“Price leads fundamentals”, or “Don’t fight the Fed”?
Posted by Cam Hui -
Wall Street is full of adages. Technical analysts are fond of, “Price leads fundaments” as a way of dismissing macro and fundamental analysis. But traders are also warned, “Don’t fight the Fed”.
A vast gulf is appearing between bullish technicals and macro concerns. The bulls, who are mainly technicians, point to strong price momentum, which may be interpreted as discounting a soft landing for the economy. The bears can be found in macro and valuation, as equity markets are complacent about tight monetary policy and slowing growth.
Who’s right? Should you believe that price is leading fundamentals, or stay cautious and not fight the Fed?
In the short-run, the market is a voting machine – reflecting a voter-registration test that requires only money, not intelligence or emotional stability – but in the long-run, the market is a weighing machine.
Where you stand on the bull and bear question depends on your time horizon. Do you focus on the voting machine or the weighing machine?
The bull and bear cases
The bull and bear cases can be summarized by two charts I showed last week. The percentage of S&P 500 stocks above their 50 dma fell below 5% in June, a breadth wipeout, and quickly recovered to over 90%. These breadth thrusts are historically impressive and they have always signaled the start of a fresh bull market.
On the other hand, past market downdrafts have never ended until the St. Louis Fed Stress Index has tightened enough to into positive territory. Financial conditions are easing in the face of a Federal Reserve determined to tighten monetary policy. The bear market isn’t over yet.
Both models have shown an accuracy of 100%, but they can’t both be right.
A sentiment rebound
The roots of the breadth thrust begin with a sentiment and positioning wipeout. The BoA Global Fund Manager Survey shows that institutional manager risk appetite had reached a bearish extreme that even exceeded the levels seen at the height of the GFC. The recent softer than expected CPI print sparked a reversal and a stampede to add risk. Prime brokerage data also confirmed that hedge funds had reached a crowded short and reacted to market strength by rapidly covering short positions.
A breadth thrust was born. Rob Hanna at Quantifiable Edges documented the historical record of similar breadth thrusts, and the implications are very bullish for equity returns. The S&P 500 was higher in all cases three, six, and 12 months later.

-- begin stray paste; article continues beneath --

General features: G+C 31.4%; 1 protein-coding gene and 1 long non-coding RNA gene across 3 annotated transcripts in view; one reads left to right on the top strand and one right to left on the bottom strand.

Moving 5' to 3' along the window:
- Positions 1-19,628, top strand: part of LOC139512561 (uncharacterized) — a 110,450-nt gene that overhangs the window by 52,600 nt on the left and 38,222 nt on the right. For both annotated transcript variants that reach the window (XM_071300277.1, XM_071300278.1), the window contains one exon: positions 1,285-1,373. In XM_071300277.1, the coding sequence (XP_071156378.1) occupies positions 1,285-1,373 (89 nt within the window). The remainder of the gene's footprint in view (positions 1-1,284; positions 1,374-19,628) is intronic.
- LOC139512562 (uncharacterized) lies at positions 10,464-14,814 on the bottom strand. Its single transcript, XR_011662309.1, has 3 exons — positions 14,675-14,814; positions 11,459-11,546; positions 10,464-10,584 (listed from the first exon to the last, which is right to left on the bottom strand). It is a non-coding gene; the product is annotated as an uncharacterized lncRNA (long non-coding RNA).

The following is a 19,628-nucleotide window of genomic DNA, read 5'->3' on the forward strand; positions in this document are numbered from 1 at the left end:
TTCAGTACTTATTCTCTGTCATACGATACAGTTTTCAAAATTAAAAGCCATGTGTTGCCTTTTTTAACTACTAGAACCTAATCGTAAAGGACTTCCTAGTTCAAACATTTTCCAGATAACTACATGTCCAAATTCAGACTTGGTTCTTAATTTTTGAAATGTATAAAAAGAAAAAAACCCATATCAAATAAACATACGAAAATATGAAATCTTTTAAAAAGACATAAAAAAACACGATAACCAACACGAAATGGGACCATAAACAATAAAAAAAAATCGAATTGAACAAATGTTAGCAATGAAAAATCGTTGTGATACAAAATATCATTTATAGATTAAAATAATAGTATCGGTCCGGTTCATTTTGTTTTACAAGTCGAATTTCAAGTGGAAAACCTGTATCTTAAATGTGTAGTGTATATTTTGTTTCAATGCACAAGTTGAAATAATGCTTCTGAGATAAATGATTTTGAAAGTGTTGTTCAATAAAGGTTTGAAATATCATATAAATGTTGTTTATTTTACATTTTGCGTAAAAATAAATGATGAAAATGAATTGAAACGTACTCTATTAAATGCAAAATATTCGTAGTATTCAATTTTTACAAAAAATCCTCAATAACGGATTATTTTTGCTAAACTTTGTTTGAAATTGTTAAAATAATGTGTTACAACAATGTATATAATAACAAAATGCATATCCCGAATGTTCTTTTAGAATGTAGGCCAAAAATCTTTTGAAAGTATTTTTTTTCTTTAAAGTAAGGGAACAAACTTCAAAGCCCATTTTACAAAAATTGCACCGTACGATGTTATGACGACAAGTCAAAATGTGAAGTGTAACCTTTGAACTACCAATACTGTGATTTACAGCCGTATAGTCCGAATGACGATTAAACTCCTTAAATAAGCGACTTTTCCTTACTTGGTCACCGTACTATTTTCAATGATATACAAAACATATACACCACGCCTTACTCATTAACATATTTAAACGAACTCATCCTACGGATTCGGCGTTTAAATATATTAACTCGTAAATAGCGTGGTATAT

I would warn, however, that sentiment reversals are not necessarily actionable trading signals. Managers were early in 2008 when they reversed and began to buy, but the market didn’t bottom until several months later.
The bear case consists of two major concerns. The market has totally misunderstood the Fed, which continues to raise interest rates and has no intention of cutting them until inflation is under control. In addition, earnings estimates have only begun to fall and they haven’t fully discounted the probable recession that’s just ahead.
Former New York Fed President Bill Dudley said in a CNBC interview that the markets are misunderstanding what the Fed is up to. Interest rates will be higher and longer, which is contrary to market expectations of a plateau and rate cuts in 2023.
Consider the inflation picture. Dudley stated that underlying inflation is 4-6% and the Fed has a lot more to do in raising rates. The need to be confident that inflation will return to 2%. Dudley dismissed the recent deceleration by attributing the softness to transitory inflation. If your intention is to ignore transitory inflation on the way up, you also need to ignore it on the way down.
Recall that the Fed turned hawkish when the components of CPI began to broaden out, as measured by the Sticky Price CPI and Trimmed-Mean CPI. Both of these metrics remain elevated even as core CPI rolled over.
The July FOMC minutes betrayed a hawkish tilt as there is a “significant risk” that inflation would stay elevated.
Participants judged that a significant risk facing the Committee was that elevated inflation could become entrenched if the public began to question the Committee’s resolve to adjust the stance of policy sufficiently. If this risk materialized, it would complicate the task of returning inflation to 2 percent and could raise substantially the economic costs of doing so.
While Fed officials did acknowledge that the Fed could tighten more than necessary, the risk was not described as “significant”.